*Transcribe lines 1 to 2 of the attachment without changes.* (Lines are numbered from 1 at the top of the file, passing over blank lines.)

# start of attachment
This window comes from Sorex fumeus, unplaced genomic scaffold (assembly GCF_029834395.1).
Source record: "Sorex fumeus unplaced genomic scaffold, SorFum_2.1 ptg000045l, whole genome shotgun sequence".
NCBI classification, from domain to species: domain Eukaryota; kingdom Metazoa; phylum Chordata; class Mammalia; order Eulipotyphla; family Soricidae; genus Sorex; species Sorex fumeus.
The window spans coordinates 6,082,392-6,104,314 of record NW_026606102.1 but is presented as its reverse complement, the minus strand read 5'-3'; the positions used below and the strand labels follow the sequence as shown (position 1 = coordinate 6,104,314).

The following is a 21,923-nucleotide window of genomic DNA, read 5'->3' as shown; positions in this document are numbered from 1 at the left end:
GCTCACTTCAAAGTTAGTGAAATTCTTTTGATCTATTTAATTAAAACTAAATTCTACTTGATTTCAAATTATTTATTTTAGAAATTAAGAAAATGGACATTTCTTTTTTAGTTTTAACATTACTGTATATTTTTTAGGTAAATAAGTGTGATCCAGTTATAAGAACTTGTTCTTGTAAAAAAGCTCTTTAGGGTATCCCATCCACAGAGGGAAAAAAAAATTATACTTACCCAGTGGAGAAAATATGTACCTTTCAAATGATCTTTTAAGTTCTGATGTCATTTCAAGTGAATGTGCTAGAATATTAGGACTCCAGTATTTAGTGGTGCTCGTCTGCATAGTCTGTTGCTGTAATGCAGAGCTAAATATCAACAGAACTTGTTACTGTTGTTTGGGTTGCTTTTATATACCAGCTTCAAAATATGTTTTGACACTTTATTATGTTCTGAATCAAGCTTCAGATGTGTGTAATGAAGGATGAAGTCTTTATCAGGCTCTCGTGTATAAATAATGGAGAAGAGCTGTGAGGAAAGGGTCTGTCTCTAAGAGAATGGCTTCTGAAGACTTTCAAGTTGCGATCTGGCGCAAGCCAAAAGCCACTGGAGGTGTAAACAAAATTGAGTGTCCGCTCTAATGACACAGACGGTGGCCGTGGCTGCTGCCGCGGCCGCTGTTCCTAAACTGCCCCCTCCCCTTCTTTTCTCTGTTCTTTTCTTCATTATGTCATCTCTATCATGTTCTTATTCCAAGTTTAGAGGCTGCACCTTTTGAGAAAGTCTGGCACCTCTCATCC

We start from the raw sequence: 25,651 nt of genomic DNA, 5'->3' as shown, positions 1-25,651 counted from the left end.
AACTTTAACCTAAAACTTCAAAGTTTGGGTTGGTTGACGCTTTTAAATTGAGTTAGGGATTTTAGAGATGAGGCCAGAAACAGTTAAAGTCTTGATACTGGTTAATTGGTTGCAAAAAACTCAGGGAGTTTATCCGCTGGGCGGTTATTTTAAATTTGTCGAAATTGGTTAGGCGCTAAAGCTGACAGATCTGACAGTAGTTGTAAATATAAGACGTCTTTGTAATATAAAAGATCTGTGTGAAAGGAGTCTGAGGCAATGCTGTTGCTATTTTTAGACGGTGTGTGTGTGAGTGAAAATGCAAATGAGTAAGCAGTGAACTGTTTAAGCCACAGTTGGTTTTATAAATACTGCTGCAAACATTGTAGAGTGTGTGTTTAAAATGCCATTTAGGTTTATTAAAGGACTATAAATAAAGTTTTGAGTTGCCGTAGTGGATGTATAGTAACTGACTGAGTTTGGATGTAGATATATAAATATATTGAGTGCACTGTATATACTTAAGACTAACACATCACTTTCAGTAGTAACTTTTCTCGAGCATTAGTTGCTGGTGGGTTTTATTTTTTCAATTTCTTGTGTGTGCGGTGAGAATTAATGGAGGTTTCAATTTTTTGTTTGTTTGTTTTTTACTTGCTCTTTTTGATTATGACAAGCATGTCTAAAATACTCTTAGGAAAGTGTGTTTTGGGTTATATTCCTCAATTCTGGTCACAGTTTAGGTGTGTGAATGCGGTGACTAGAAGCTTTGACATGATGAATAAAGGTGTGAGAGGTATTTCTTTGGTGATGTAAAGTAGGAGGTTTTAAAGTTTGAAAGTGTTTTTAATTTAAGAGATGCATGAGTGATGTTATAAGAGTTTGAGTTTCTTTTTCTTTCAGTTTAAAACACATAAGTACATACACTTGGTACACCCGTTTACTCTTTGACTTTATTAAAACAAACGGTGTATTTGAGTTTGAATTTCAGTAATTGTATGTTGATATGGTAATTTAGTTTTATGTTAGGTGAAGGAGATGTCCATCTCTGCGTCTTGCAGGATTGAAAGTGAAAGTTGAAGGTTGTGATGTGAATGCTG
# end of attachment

This window comes from Sorex fumeus, unplaced genomic scaffold (assembly GCF_029834395.1).
Source record: "Sorex fumeus unplaced genomic scaffold, SorFum_2.1 ptg000045l, whole genome shotgun sequence".